Opioid Addiction: Blame it on the Brain

Brain Mredicine

(DGIwire) — Toxic relationships, with another person or an addictive substance, can be hard to escape. Blame it on the brain: according to neuroscientists at Harvard University Medical School, the brain registers all pleasures in the same way, whether they originate from a psychoactive drug, a monetary reward, a sexual encounter or even a satisfying meal. Pleasure has a distinct signature: the release of the neurotransmitter dopamine in the nucleus accumbens, a cluster of nerve cells lying underneath the cerebral cortex. Dopamine release is so consistently tied with pleasure that this region is known as the brain’s pleasure center.

However, this natural process can quickly turn toxic when the brain’s main source of pleasure is derived from painkillers—whether in the form of illicit drugs such as heroin, or prescription drugs like oxycodone and morphine. Sadly, many people become addicted to painkillers that have been prescribed to them to manage chronic pain disorders such as back pain, neuropathic pain, and pain associated with cancer. Adding to the complexity, opioid dependence is a significantly undertreated condition in the U.S., with two and a half million people dependent on prescription opioids, according to the 2012 National Survey on Drug Use and Health conducted by the U.S. Department of Health and Human Services.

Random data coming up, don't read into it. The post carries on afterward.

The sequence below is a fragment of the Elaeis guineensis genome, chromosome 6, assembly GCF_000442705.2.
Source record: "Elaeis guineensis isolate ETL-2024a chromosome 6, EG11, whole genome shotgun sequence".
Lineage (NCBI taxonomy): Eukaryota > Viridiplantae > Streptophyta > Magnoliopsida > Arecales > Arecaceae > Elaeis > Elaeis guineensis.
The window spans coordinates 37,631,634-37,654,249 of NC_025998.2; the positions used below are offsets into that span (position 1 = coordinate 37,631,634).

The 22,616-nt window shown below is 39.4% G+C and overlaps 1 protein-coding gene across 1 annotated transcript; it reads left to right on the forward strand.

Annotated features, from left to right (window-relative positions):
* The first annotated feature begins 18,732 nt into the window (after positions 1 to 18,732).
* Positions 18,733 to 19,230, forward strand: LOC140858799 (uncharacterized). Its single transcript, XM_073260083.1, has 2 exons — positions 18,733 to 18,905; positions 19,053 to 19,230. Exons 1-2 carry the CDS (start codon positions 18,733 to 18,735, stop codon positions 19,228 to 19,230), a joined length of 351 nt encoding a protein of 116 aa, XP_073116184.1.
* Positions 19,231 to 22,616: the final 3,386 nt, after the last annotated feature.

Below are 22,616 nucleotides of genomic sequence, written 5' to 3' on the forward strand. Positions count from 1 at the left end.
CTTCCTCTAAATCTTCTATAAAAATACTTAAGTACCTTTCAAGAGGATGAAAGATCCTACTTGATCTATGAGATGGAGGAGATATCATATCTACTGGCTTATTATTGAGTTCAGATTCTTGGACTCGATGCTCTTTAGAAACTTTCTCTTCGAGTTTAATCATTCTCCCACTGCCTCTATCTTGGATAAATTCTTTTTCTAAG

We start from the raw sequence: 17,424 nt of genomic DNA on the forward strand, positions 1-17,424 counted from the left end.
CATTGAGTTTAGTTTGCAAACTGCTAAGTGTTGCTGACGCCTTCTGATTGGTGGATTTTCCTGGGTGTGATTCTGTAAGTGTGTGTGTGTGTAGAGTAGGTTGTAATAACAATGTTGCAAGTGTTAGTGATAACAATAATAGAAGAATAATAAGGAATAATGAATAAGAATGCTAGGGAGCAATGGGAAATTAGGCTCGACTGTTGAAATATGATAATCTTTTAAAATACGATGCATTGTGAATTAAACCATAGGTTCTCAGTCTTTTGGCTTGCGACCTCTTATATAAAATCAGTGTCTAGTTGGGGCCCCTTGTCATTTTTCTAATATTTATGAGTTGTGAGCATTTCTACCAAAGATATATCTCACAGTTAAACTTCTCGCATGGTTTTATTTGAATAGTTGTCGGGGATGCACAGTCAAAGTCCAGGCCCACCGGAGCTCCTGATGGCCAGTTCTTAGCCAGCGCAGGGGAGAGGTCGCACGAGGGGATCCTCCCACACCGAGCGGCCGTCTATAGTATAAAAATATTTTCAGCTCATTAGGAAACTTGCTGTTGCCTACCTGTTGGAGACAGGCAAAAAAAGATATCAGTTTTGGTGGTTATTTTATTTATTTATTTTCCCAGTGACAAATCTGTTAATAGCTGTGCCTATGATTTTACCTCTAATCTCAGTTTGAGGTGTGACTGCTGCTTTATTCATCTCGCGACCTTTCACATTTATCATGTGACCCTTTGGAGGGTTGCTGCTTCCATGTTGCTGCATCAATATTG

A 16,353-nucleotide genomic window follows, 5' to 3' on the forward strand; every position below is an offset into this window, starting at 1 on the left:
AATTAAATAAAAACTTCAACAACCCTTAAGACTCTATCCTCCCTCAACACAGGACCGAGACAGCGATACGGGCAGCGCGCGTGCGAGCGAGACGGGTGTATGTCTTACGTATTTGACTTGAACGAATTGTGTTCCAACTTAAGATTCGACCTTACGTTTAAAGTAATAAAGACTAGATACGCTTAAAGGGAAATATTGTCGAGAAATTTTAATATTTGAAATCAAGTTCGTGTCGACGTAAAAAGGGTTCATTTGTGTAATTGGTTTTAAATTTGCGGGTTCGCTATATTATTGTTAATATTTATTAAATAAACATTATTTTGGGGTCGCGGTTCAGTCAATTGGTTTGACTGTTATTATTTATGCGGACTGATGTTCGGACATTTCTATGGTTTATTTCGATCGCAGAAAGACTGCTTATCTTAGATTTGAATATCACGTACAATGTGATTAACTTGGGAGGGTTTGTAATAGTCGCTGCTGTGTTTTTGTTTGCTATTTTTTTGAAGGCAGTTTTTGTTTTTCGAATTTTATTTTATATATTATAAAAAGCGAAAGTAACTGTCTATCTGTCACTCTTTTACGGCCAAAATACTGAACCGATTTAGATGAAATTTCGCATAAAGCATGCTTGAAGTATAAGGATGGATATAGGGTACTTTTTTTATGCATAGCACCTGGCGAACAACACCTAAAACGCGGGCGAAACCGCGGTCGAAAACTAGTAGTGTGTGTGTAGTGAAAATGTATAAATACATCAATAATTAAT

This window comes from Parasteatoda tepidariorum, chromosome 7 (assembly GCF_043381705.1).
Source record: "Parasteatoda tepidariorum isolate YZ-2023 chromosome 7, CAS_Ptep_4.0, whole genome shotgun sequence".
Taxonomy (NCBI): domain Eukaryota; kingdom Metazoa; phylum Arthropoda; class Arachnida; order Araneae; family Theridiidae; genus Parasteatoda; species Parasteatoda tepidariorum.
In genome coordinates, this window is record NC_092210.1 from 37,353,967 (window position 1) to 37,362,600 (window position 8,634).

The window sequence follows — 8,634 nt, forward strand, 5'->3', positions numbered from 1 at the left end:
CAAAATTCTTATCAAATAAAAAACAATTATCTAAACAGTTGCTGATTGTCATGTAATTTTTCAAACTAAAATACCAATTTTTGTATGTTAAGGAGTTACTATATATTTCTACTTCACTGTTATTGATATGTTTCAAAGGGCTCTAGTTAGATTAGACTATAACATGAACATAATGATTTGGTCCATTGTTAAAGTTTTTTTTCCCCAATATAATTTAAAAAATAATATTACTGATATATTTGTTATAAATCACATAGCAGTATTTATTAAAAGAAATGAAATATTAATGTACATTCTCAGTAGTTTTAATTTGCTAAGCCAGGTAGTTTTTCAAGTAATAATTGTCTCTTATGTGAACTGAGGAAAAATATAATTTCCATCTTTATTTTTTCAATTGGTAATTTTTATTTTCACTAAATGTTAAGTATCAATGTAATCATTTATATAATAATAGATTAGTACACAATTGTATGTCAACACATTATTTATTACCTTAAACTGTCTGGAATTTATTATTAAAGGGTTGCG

Commenting on the issue, Mark A. Sirgo, Pharm. D., President and CEO of BioDelivery Sciences International, Inc. (BDSI), says, “New and innovative therapeutics designed to address these critical unmet medical needs are warranted.” Dr. Sirgo should know: BDSI, a specialty pharmaceutical company based in Raleigh, NC, is dedicated and focused on finding new methods to manage chronic pain disorders particularly with a lower propensity for addiction and abuse compared to Schedule II opioids such as oxycodone and morphine.

Dr. Sirgo continued, “The ultimate goal is always to enhance patient care by improving upon existing drugs by enhancing their efficacy or ease of administration, or by creating new therapies. Millions of people need, new and effective ways to manage their chronic pain.”